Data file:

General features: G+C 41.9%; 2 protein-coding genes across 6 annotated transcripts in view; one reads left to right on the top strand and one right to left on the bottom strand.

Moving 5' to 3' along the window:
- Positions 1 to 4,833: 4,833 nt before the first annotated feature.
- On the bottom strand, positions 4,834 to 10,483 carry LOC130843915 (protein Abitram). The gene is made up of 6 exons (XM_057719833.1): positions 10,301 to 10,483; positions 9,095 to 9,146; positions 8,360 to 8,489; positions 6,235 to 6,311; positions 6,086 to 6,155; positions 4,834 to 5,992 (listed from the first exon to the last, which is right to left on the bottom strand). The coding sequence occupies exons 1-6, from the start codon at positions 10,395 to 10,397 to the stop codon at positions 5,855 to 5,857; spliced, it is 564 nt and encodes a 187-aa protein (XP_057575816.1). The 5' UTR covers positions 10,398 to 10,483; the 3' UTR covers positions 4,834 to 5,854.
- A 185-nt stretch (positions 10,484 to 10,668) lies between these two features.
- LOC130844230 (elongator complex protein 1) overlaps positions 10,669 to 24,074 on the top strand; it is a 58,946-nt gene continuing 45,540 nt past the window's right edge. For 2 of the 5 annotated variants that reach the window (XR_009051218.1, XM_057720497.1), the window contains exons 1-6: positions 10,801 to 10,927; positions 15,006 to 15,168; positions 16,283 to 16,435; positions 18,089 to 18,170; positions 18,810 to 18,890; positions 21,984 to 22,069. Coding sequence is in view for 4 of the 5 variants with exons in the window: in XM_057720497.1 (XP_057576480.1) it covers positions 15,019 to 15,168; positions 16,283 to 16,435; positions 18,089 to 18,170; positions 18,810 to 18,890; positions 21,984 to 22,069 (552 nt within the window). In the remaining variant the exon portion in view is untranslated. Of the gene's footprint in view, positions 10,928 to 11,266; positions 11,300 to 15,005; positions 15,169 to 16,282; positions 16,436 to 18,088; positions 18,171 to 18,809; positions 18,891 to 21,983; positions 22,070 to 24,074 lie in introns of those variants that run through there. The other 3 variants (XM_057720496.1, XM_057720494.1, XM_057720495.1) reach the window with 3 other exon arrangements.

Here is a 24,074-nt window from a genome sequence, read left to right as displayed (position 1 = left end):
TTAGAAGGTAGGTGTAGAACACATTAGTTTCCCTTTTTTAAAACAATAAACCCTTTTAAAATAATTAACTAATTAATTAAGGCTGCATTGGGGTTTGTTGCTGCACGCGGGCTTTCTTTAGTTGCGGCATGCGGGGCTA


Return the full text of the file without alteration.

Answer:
General features: G+C 41.9%; 2 protein-coding genes across 6 annotated transcripts in view; one reads left to right on the top strand and one right to left on the bottom strand.

Moving 5' to 3' along the window:
- Positions 1 to 4,833: 4,833 nt before the first annotated feature.
- On the bottom strand, positions 4,834 to 10,483 carry LOC130843915 (protein Abitram). The gene is made up of 6 exons (XM_057719833.1): positions 10,301 to 10,483; positions 9,095 to 9,146; positions 8,360 to 8,489; positions 6,235 to 6,311; positions 6,086 to 6,155; positions 4,834 to 5,992 (listed from the first exon to the last, which is right to left on the bottom strand). The coding sequence occupies exons 1-6, from the start codon at positions 10,395 to 10,397 to the stop codon at positions 5,855 to 5,857; spliced, it is 564 nt and encodes a 187-aa protein (XP_057575816.1). The 5' UTR covers positions 10,398 to 10,483; the 3' UTR covers positions 4,834 to 5,854.
- A 185-nt stretch (positions 10,484 to 10,668) lies between these two features.
- LOC130844230 (elongator complex protein 1) overlaps positions 10,669 to 24,074 on the top strand; it is a 58,946-nt gene continuing 45,540 nt past the window's right edge. For 2 of the 5 annotated variants that reach the window (XR_009051218.1, XM_057720497.1), the window contains exons 1-6: positions 10,801 to 10,927; positions 15,006 to 15,168; positions 16,283 to 16,435; positions 18,089 to 18,170; positions 18,810 to 18,890; positions 21,984 to 22,069. Coding sequence is in view for 4 of the 5 variants with exons in the window: in XM_057720497.1 (XP_057576480.1) it covers positions 15,019 to 15,168; positions 16,283 to 16,435; positions 18,089 to 18,170; positions 18,810 to 18,890; positions 21,984 to 22,069 (552 nt within the window). In the remaining variant the exon portion in view is untranslated. Of the gene's footprint in view, positions 10,928 to 11,266; positions 11,300 to 15,005; positions 15,169 to 16,282; positions 16,436 to 18,088; positions 18,171 to 18,809; positions 18,891 to 21,983; positions 22,070 to 24,074 lie in introns of those variants that run through there. The other 3 variants (XM_057720496.1, XM_057720494.1, XM_057720495.1) reach the window with 3 other exon arrangements.

Here is a 24,074-nt window from a genome sequence, read left to right as displayed (position 1 = left end):
TTAGAAGGTAGGTGTAGAACACATTAGTTTCCCTTTTTTAAAACAATAAACCCTTTTAAAATAATTAACTAATTAATTAAGGCTGCATTGGGGTTTGTTGCTGCACGCGGGCTTTCTTTAGTTGCGGCATGCGGGGCTA